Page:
Palm Beach Post Staff Writer
Florida produces an abundance of produce, from sweet corn to bell peppers and watermelons, yet an estimated one-fifth of it is wasted.
“About 20 percent of the crops never make it into the supply chain,” said Robin Safley, executive director of Feeding Florida, the non-profit’s network of 14 food distribution banks.
That 20 percent is either cosmetically blemished or doesn’t meet standards retailers demand. Sometimes, the market has dropped due to a glut of supply, making it not worth the cost of picking and packing. Another 20 percent is thrown away by consumers or by restaurants.
In January millions of pounds of tomatoes, peppers, cucumbers and other vegetables were left in South Florida fields because of perfect weather that resulted in an oversupply. Market conditions, including winter storms that kept people at home in the Northeast, and cheap imports from Mexico resulted in low prices. Farmers couldn’t cover their picking, packing and transportation costs.
Now Feeding Florida is taking a new approach to create a “smarter pipeline” for crops from the farm to the food banks that it hopes will increase donated supplies. To do that, it will need to increase refrigeration capacity and the number of trucks it has.
Working with a supply-chain expert, Feeding Florida is taking a look at refrigeration capabilities at the food bank and pantry level. It’s also tracking crops each month to learn the potential of what might be available.
It’s also seeking $5 million, under House bill 3175, in state money for fiscal year 2017-2018. The House Agriculture & Natural Resources Appropriations Subcommittee approved the measure on Tuesday.
If the Legislature approves the request, about $2.9 million would be used to defray picking, packing and transportation costs for farmers who donate produce. About $1.4 million would go into buying refrigerators and refrigerated trucks at the food bank and pantry level.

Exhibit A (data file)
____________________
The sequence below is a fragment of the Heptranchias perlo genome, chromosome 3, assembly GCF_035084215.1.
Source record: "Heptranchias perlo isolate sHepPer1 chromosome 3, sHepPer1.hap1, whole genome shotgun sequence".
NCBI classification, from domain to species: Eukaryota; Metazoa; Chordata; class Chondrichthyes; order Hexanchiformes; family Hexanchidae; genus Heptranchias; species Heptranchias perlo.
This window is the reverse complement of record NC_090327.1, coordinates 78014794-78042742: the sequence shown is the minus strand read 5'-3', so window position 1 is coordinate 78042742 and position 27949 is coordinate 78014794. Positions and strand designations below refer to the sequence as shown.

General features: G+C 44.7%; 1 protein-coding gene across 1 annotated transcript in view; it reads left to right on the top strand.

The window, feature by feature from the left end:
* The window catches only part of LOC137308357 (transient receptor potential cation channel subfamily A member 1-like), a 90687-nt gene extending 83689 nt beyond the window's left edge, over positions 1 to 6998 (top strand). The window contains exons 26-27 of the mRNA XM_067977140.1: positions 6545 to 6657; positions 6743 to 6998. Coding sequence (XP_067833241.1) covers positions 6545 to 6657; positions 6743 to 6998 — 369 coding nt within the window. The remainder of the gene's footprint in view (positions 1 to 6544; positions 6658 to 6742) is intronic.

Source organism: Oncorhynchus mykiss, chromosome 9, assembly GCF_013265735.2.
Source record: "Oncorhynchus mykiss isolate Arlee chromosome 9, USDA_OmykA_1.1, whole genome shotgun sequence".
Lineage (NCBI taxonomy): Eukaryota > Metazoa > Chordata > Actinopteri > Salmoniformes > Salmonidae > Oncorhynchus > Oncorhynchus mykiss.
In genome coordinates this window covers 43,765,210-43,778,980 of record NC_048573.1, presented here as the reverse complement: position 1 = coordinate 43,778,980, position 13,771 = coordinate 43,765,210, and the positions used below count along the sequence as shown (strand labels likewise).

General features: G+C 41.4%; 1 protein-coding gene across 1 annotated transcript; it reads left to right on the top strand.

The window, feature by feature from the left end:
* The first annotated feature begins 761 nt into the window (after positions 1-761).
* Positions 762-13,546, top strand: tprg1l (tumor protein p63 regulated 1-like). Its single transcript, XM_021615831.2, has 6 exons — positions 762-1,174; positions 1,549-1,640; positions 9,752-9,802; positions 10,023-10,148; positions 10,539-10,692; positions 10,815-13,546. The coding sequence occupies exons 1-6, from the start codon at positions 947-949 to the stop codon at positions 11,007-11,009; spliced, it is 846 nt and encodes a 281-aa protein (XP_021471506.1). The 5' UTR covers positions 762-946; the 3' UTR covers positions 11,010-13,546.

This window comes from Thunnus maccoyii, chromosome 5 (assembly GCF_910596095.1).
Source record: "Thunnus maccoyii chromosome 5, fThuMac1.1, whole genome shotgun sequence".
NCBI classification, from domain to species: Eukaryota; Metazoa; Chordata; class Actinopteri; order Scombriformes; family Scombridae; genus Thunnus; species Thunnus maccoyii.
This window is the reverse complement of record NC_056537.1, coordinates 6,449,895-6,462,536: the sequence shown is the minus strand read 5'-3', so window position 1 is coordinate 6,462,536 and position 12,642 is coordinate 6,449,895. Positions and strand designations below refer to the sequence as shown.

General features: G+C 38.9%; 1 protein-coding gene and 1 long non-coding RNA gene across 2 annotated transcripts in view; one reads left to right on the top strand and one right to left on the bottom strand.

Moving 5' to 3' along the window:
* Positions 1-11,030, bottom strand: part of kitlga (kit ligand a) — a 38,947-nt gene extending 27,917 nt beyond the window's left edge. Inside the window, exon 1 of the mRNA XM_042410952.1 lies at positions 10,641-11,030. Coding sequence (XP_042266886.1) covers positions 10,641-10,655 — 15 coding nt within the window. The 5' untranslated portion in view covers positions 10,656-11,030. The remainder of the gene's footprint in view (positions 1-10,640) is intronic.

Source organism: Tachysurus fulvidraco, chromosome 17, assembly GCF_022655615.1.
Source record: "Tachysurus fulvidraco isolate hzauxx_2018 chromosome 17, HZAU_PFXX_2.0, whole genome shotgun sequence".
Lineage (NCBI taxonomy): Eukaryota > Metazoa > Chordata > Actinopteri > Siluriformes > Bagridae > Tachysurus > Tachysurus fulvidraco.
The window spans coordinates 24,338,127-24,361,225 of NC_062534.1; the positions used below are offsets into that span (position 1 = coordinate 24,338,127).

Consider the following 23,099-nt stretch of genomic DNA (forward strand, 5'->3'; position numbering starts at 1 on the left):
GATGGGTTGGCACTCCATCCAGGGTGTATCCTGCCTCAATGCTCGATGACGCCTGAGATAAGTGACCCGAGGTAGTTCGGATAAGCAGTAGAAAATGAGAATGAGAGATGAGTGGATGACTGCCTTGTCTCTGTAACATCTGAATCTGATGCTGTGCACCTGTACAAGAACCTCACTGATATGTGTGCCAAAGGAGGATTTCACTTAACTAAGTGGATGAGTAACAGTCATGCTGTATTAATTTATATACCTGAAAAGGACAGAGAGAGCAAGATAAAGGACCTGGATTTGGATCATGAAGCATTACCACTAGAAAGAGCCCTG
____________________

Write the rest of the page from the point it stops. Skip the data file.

The organization’s budget this year is $3.2 million, with the state providing $1.75 million, Safley said.
“Supply isn’t our challenge. It’s really getting the supply to where individuals need it,” Safley said.
The non-profit works with more than 3,000 agencies in communities throughout Florida to provide food to the 3.3 million Floridians facing hunger.
“In order to give every food insecure person in Florida a serving of fresh fruits and vegetables daily, we would need to source 104 million pounds of produce a year,” Safley said.
In 2016, the group distributed more than 213 million pounds of food, including produce and non-produce items.
Jay Johnson of JGL Produce in Immokalee, a sales marketing distributor for five growers in Southwest and South Central Florida, said every year there’s an oversupply of something.
“Customers are super picky nowadays. The stores want everything blemish-free. They don’t ask, ‘how great do your cucumbers taste?’ They want them perfectly green, 7 to 9 inches long and 2.5 inches in diameter,” Johnson said.
“The growers in Florida are super, super on top of what is going on with their crop,” he added. “They are ready to distribute this stuff through the right channels. Feeding Florida makes that happen. They get trucks in there to pick the product up.”
Paco Velez, president and CEO of the group’s food bank, Feeding South Florida, which serves Palm Beach, Broward, Miami-Dade and Monroe counties, said they distribute more than 40 million pounds of food each year.
“Feeding South Florida and the Feeding America network is making a huge push toward nutrition and health,” Velez said.
“It’s one thing to receive fresh produce. It’s another thing if you choose to deep fry it. Our partner agencies share recipes with families,” Velez added.